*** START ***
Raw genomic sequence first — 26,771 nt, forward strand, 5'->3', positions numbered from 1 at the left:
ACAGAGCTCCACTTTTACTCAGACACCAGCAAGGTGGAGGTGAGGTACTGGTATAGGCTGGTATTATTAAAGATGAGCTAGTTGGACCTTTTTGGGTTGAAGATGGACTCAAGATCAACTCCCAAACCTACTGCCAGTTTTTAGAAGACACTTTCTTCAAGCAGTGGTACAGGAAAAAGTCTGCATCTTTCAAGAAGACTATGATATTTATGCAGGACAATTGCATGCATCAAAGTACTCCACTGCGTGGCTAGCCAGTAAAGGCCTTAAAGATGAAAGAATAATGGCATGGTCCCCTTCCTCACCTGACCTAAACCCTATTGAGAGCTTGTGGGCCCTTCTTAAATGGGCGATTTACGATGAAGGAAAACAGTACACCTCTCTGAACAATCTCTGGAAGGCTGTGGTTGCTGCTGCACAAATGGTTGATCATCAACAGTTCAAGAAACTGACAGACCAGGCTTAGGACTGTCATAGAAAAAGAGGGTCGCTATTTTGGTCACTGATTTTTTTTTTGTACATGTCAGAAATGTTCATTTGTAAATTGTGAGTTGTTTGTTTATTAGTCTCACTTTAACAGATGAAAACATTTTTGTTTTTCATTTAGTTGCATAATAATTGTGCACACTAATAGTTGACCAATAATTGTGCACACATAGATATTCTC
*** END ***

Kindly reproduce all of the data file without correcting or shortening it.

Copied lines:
Raw genomic sequence first — 26,771 nt, forward strand, 5'->3', positions numbered from 1 at the left:
ACAGAGCTCCACTTTTACTCAGACACCAGCAAGGTGGAGGTGAGGTACTGGTATAGGCTGGTATTATTAAAGATGAGCTAGTTGGACCTTTTTGGGTTGAAGATGGACTCAAGATCAACTCCCAAACCTACTGCCAGTTTTTAGAAGACACTTTCTTCAAGCAGTGGTACAGGAAAAAGTCTGCATCTTTCAAGAAGACTATGATATTTATGCAGGACAATTGCATGCATCAAAGTACTCCACTGCGTGGCTAGCCAGTAAAGGCCTTAAAGATGAAAGAATAATGGCATGGTCCCCTTCCTCACCTGACCTAAACCCTATTGAGAGCTTGTGGGCCCTTCTTAAATGGGCGATTTACGATGAAGGAAAACAGTACACCTCTCTGAACAATCTCTGGAAGGCTGTGGTTGCTGCTGCACAAATGGTTGATCATCAACAGTTCAAGAAACTGACAGACCAGGCTTAGGACTGTCATAGAAAAAGAGGGTCGCTATTTTGGTCACTGATTTTTTTTTTGTACATGTCAGAAATGTTCATTTGTAAATTGTGAGTTGTTTGTTTATTAGTCTCACTTTAACAGATGAAAACATTTTTGTTTTTCATTTAGTTGCATAATAATTGTGCACACTAATAGTTGACCAATAATTGTGCACACATAGATATTCTC